Alaska's Birders' Birds — Emperor Goose
A small blue-gray goose with a round body and white head, the emperor goose (Chen canagica) breeds primarily in western Alaska’s Yukon-Kuskokwim Delta, and parts of Russia flanking the Bering Strait. In winter, the majority of the population moves to the Aleutian Islands seeking ice-free beaches. A few rare individuals have been found along the Pacific Coast south to California.
The population declined drastically in the 1970s and 80s. Little is known about the cause of the decline, but the population currently seems to be on the rise in Alaska.
Possible Viewing Areas
- Nome: Regular though scarce at Safety Sound in late August or September.
- Wales: Small spring flocks of less than a dozen are sometimes seen passing by.
- Gambell, St Lawrence Island: Small groups are likely to show up at “The Point” in spring and in fall.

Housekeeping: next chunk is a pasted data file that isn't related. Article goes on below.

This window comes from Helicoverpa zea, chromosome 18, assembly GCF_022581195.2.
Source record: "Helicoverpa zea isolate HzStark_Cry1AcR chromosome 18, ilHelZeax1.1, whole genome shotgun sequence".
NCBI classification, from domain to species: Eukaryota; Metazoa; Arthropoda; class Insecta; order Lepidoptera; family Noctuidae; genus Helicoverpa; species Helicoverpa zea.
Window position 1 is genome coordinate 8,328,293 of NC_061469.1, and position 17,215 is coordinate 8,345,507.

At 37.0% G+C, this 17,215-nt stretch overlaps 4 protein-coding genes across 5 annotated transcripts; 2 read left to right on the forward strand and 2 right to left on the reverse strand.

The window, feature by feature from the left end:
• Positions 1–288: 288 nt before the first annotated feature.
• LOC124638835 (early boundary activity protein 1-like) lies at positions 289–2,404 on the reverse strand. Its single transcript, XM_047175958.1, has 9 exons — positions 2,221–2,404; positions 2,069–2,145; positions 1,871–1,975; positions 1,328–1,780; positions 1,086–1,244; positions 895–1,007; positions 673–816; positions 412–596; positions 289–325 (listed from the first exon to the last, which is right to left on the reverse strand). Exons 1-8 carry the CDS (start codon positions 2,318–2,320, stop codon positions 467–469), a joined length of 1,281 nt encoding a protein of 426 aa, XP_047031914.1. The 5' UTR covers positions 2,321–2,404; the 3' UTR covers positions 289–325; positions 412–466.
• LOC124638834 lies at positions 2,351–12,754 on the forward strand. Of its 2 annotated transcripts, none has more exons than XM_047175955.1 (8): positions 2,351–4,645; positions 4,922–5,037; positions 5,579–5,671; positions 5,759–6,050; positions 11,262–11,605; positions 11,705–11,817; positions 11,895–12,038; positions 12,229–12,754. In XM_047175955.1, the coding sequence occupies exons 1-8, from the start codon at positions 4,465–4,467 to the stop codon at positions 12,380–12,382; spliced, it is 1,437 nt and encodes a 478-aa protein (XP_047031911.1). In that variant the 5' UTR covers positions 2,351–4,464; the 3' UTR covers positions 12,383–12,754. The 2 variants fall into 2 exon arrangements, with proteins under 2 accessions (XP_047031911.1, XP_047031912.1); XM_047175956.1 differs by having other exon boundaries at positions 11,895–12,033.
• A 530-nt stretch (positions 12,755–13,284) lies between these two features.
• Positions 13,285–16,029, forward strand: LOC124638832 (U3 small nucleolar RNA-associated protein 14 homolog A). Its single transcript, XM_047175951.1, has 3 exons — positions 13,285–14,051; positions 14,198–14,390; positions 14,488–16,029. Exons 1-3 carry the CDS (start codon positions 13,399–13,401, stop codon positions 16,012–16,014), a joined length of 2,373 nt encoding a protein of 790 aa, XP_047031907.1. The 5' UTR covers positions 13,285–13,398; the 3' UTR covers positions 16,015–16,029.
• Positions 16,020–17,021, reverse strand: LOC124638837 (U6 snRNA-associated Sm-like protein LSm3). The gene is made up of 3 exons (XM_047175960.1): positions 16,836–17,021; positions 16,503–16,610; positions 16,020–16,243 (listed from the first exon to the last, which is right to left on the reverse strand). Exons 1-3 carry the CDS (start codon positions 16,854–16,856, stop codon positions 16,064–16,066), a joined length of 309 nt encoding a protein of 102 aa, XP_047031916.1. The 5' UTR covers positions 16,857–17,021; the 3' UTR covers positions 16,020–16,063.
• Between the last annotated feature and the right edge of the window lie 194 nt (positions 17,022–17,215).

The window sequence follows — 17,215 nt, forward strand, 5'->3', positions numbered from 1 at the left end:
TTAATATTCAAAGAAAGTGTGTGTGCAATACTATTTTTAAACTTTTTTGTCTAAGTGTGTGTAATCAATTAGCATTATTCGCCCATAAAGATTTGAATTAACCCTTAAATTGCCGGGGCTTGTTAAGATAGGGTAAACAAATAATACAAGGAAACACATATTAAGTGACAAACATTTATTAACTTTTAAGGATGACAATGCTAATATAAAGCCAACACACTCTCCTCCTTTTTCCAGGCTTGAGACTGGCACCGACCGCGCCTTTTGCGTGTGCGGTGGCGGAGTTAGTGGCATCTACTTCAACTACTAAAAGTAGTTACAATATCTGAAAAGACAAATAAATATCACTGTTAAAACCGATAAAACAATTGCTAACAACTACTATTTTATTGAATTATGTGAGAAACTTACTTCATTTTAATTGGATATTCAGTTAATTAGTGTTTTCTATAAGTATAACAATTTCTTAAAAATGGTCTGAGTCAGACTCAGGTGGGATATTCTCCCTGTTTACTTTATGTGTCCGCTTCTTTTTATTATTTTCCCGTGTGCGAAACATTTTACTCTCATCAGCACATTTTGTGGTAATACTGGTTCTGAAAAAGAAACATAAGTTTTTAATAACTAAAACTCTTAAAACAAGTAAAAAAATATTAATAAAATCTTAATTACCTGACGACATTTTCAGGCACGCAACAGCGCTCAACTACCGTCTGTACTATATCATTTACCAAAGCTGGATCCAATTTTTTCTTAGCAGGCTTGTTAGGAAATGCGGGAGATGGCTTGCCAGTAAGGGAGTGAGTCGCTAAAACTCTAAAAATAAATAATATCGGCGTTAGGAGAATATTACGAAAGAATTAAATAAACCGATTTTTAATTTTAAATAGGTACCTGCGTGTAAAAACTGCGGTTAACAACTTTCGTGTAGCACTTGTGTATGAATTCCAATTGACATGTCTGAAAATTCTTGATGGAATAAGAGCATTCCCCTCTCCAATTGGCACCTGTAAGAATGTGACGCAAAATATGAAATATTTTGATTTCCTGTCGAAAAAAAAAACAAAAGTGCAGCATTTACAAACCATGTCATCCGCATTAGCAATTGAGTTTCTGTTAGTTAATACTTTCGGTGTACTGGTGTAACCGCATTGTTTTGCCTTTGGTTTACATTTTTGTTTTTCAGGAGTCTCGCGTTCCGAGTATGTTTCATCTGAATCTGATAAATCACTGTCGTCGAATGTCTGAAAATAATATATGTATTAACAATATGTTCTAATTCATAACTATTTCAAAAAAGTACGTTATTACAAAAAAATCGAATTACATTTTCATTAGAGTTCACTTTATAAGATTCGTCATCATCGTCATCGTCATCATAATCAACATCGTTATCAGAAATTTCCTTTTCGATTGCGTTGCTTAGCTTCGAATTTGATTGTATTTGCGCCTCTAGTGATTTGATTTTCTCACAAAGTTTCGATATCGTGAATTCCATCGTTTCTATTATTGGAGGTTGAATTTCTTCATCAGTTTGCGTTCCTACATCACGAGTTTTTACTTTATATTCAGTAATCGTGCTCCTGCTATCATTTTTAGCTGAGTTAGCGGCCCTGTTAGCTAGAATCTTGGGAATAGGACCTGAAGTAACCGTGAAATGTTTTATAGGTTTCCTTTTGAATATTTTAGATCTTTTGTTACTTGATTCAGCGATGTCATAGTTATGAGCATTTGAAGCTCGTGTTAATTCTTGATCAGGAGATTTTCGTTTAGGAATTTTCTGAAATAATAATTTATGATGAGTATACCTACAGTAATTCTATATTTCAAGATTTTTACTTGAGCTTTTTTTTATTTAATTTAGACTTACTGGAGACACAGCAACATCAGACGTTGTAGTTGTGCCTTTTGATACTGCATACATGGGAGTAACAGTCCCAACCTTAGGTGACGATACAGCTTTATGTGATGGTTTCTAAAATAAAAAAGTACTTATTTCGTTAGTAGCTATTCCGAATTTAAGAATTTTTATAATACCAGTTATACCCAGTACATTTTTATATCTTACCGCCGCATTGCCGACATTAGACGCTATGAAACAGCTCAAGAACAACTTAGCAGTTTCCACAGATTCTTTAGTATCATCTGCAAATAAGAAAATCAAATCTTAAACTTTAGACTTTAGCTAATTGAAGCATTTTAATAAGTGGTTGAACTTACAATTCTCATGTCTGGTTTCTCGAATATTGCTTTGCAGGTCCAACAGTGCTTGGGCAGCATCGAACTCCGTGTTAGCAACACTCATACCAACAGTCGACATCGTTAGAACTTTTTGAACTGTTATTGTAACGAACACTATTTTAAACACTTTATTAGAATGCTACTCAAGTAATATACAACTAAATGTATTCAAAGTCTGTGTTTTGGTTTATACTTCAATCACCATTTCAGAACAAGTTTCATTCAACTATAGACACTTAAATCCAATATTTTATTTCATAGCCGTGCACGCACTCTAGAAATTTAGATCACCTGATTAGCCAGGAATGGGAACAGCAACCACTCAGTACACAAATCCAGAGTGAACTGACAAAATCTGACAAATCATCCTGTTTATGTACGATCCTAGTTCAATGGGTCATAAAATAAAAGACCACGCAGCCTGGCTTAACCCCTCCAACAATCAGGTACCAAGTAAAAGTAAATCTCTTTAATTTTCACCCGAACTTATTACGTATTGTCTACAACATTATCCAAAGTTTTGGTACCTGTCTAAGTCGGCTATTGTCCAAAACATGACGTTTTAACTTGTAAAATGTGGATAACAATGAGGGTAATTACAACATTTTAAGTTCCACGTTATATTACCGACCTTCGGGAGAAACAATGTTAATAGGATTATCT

- Kodiak Archipelago: About 300 of the geese winter here, starting to show up with wintering ducks in late September. Perhaps the best place to find them on the road system is along Chiniak Road at the head of Womens Bay where they begin arriving in October and by mid-November. They usually can be found along the shorelines through April and sometimes into early May.
- Bristol Bay: An important migratory stopover and pathway for waterfowl, including the emperor goose, from late March to early May. They may be seen around Dillingham or Cold Bay.
- Geese — Wildlife Notebook Series (PDF 110 kB)